Letters . . . .

When is the last time you received an honest-to-goodness letter in the mail?  No, I’m not talking about a message printed on cardstock with a ready-made greeting you simply write your name on or a “wish-you-were-here” postcard.  I’m talking about an envelope sent in the mail (preferably with a stamp on it), containing personal communication (otherwise known as, “news”), written on paper that is exchanged between two people. In this age of email, text messages and junk mail, I had forgotten the thrill of discovering an actual letter in my mailbox until I found such a rarity waiting for me about a week ago.  What made it even more precious was that it was from our oldest grandson, Matt, who left home for Army boot camp two months ago.

How does a young man keep his way pure?

Joining the military has been Matt’s dream since he was a little boy.  Growing up, Matt was active in Boy Scouts and then in high school, demonstrated his commitment to his dream by signing up for JROTC*.  After getting his driver’s license, Matt was out the door most mornings before dawn, picking up other students for JROTC training . . . even as roadblocks loomed to block his dream.

Matt originally wanted to join the Marines, but a “back problem” identified during his physical–Matt has never had back problems–disqualified him.  Matt was undeterred, as he filed waiver after waiver with notes from doctors to appeal the decision.  We worried as a family that Matt would get angry and depressed when the waivers were denied . . . but we never saw or heard any of that.  Instead, we marveled as Matt switched gears and applied to the Army, where he steadfastly continued his fight to serve our country even as he served his fellow students.  Less than a week before his high school graduation, Matt’s waiver was was finally granted by the Army.

We are all very proud of Matt, but I will not deny that it was tough the night before he left for Army boot camp.  Uncertain about what loomed ahead for Matt–as a grandmother wishing he was leaving for college instead–I came away with a comforting, unexpected treasure of Matt stepping through the awkwardness I bore, with the firm hug of a young man entering manhood.

Since that night our prayers for Matt (and the prayers of many others) have steadied us all.  We have been grateful to hear of brief phone conversations, punctuated by wonderful long letters shared that reflect Matt’s doubts and frustrations, his humor and overall enjoyment of training, and most of all, his deep love for home and family.

As I have watched Matt pursue his dream without complaint–except to say in one of his early letters that boot camp is every bit as tough as we’d heard it was— a verse from Scripture has continually played in my mind:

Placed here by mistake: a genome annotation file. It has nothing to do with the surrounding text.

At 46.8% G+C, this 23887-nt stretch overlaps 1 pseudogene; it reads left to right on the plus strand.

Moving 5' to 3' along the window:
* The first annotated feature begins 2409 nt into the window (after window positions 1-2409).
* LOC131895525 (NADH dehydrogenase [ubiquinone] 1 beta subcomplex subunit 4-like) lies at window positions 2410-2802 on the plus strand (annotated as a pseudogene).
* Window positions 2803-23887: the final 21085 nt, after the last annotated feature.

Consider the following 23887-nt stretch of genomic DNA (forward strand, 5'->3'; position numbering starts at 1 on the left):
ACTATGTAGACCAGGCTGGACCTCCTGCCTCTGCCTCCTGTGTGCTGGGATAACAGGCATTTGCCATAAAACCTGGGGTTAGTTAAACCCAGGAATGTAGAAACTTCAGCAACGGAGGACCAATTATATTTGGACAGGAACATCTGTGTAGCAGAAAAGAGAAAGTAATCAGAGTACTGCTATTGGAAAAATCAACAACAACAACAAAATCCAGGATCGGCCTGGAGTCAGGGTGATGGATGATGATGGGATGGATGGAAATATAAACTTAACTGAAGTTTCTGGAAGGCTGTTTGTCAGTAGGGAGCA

“How can a young man keep his way pure?
By living according to Your word.”
Psalm 119:9

What has been at the root of Matt’s determination to continue after his dream without complaint and despite the roadblocks?  I have no way to answer that fully, but a comment written in one of his early letters home provides some clues:

Thank you for raising me right. Most of the people in my company are 18 but they act like they are 12. The thing is here, that if one person messes up, the entire platoon gets “corrective training”–which is basically a lot of really high intensity, high-speed workouts.”

Having been raised, not in a perfect home, but according to the Christ-centered values of loving God and neighbor–all these weeks and months we have been privileged to witness the fruit of that training.  After reading Matt’s letter to us, he affirms this:

I hate it when people won’t do what is right . .  . .
I have noticed that ever since I left (home), I have felt closer to God,
I pray a lot more and have been enjoying church more.”

So why do I share this with you?  Certainly not to brag about our grandson, even though we are grateful for God’s blessing on him.  I share it more to encourage you (as I have been) to follow Matt’s lead:

  1. To set your sights on pursuing what honors God, as you follow the path laid before you.
  2. To refuse to complain, give way to depression or fear, as you entrust each day to Him.
  3. To be honest in whatever challenge you face, as the prayers offered by others provide encouragement along the way.
  4. To love what is right before God as you love your neighbor as He has loved you:

“He has shown you, O man, what is good.
And what does the LORD require of you?
To act justly and to love mercy
and to walk humbly with your God.”

Micah 6:8

  5.  To remember what the Apostle Paul wrote to encourage servants of Christ:

“You are a letter from Christ, the result of our ministry,
written not with ink but with the Spirit of the living God,
not on tablets of stone but on tablets of human hearts.”
II Corinthians 3:3

No matter what the challenge, disappointment or hurt you have experienced, if you love and serve Christ you have not been abandoned.  Instead, remember Christ’s charge to the man He healed after being paralyzed for 38 years: “Get up, pick up your mat and walk.”  (John5:8)  Trust Him with every breath you take and let the adventure begin!

“Therefore, I urge you, brothers and sisters, in view of God’s mercy,
to offer your bodies as living sacrifices, holy and pleasing to God—
this is your spiritual act of worship.

Do not conform to the pattern of this world,
but be transformed by the renewing of your mind.

Then you will be able to test and approve what God’s will is—
His good, pleasing and perfect will.”
Romans 12:1, 2

All to His Glory!

*Junior Reserve Officer Training Corps— Facilitated in many American high schools with the goal of producing positive character development and leadership skills, JROTC is open to all students–not just those interested in joining the armed services.

 

2 thoughts on “Letters . . . .

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